27 May 2020
Korean startup says it has now raised $14M, and is planning to launch a VCSEL-based product for cars next year.
The Korean startup company SOS Lab has outlined new funding and plans to commercialize a low-cost lidar sensor for vehicles based on vertical-cavity surface-emitting lasers (VCSELs).
The company says it secured a new funding round worth $8 million - bringing total investment so far to $14 million. The latest “A+” round of support was led by the Korea Development Bank (KDB), announced the Gwangju Institute of Science and Technology spin-out.
“Despite a decline in general economic activities due to Covid-19, SOS Lab successfully attracted the investment, and it has now unveiled its plans for the commercialization of lidar,” added SOS Lab.
The firm, which revealed its initial $6 million funding round in late 2018, counts Korean auto giant Hyundai among its backers, and has also established satellite offices in Seoul and Silicon Valley.
In line with many other lidar startups, SOS Lab is targeting the autonomous vehicle sector. The company sees its products becoming just one of a suite of complementary sensors that will work in tandem to ensure the safety of future vehicles offering a high degree of autonomy.
“There is no perfect sensor that allows uniform collection of information in all kinds of environments,” explains the firm.
CEO Jiseong Jeong adds: “In order to commercialize autonomous driving technology that is above level 3, the technology readiness level must be elevated so that the technology is safe enough for customers to use.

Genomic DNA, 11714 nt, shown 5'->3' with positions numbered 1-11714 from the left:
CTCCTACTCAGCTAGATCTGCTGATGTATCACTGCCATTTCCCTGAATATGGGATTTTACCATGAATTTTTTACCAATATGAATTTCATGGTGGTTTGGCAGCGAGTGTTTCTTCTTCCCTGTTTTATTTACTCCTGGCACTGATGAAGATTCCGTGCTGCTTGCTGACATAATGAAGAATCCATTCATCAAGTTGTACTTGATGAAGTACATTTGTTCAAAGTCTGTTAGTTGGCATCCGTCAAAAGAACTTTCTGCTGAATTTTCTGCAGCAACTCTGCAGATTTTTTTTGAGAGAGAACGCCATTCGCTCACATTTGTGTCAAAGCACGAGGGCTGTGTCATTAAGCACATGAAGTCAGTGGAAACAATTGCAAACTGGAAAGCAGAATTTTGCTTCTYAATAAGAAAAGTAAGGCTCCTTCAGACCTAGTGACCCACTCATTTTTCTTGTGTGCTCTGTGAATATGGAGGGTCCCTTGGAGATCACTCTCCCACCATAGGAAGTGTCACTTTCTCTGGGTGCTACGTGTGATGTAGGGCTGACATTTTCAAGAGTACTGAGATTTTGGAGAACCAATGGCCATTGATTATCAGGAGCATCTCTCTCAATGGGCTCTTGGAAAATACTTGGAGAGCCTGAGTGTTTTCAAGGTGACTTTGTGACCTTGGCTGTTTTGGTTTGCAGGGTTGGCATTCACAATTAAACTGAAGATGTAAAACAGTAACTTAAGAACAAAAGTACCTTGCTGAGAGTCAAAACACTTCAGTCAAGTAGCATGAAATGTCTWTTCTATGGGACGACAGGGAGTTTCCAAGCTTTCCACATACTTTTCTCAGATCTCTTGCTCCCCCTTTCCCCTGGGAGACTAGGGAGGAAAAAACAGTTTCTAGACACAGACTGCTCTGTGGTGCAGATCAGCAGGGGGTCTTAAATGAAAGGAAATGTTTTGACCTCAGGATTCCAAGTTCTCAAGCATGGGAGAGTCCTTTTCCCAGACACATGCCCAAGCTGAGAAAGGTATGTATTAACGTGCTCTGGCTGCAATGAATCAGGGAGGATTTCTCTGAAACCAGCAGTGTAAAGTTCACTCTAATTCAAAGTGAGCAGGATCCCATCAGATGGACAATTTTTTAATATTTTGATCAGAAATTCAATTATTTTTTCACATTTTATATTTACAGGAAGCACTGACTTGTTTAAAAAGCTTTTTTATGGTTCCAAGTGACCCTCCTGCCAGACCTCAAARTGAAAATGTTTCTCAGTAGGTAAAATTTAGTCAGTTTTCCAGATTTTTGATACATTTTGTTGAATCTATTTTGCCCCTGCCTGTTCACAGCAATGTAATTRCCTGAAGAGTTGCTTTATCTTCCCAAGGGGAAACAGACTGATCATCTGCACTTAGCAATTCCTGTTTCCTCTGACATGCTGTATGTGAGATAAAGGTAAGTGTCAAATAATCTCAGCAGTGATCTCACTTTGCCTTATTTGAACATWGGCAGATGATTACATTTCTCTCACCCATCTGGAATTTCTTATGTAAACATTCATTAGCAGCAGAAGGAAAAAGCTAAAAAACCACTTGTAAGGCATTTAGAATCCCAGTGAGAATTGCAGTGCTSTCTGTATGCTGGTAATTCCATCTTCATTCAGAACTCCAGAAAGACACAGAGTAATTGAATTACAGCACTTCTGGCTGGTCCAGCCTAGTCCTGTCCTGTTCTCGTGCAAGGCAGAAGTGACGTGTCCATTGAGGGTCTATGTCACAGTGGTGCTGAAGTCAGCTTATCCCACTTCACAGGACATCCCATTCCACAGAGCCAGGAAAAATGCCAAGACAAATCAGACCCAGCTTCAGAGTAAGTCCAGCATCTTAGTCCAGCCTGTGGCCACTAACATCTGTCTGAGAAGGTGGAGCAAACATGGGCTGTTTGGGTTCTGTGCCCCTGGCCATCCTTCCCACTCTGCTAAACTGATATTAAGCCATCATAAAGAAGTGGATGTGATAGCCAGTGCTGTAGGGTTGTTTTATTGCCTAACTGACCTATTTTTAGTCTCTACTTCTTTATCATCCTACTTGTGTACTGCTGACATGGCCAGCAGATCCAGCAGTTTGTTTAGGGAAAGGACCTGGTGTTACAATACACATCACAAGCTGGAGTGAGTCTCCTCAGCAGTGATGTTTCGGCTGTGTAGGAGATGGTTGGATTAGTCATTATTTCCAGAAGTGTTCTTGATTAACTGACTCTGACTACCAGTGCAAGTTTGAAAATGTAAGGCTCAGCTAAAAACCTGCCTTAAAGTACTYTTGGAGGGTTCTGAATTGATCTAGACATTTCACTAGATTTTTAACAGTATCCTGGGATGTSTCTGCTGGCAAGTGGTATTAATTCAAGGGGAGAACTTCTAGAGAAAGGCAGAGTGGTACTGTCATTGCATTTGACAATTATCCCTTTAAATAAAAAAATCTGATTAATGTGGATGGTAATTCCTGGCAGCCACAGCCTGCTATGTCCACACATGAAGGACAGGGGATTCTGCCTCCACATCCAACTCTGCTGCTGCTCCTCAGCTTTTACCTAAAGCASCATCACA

“We dream of a future where everyone experiences safe mobility by having autonomous driving technologies applied to as many cars as possible. This is why we made commercialization of the car lidar sensor a top priority.”
SOS Lab is, along with many of its rivals in the sector, working on a solid-state approach that is intended to be compatible with mass production and, ultimately, much lower in cost than the mechanical scanning lidar sensors that have dominated the scene in early versions of autonomous vehicles.
Because of their tiny size and compatibility with mass production on large compound semiconductor wafers, VCSELs are seen by some as one of the keys to making lidar units suitably compact and low-cost for the automotive sector. On the flip side, their relatively low power output might be viewed as a major issue.
Jeong admits that overcoming performance limitations with the solid-state approach is a big challenge, but claims: “Our new product can detect distant objects by delivering high power despite its small size, which is a beam-steering technology that does not have any moving parts."
Unveiled at the CES 2020 event back in January, SOS Lab’s “ML-1” solid-state lidar is claimed to offer a range of 50 meters. The company also offers its “SL-1” unit, described as a hybrid technology and with a claimed range of 230 meters.
Although other lidar companies have attracted much more funding, SOS Lab indicates that it is adopting a strategy based on manufacturing partnerships to enter the commercial market.
The Gwangju firm says it has entered into a memorandum of understanding with major chip manufacturer ON Semiconductor back in January, and is also in the process of establishing partnerships with OEMs and other electronic component manufacturers both in Korea and beyond.
While it is aiming to commercialize the VCSEL-based lidar sensor for cars next year, SOS Lab’s business roadmap also envisages moving beyond the mobility market.
Other target areas include security, where the company is said to be working with the Busan Port Authority in Korea, with further ambitions in robotics, industrial applications and more.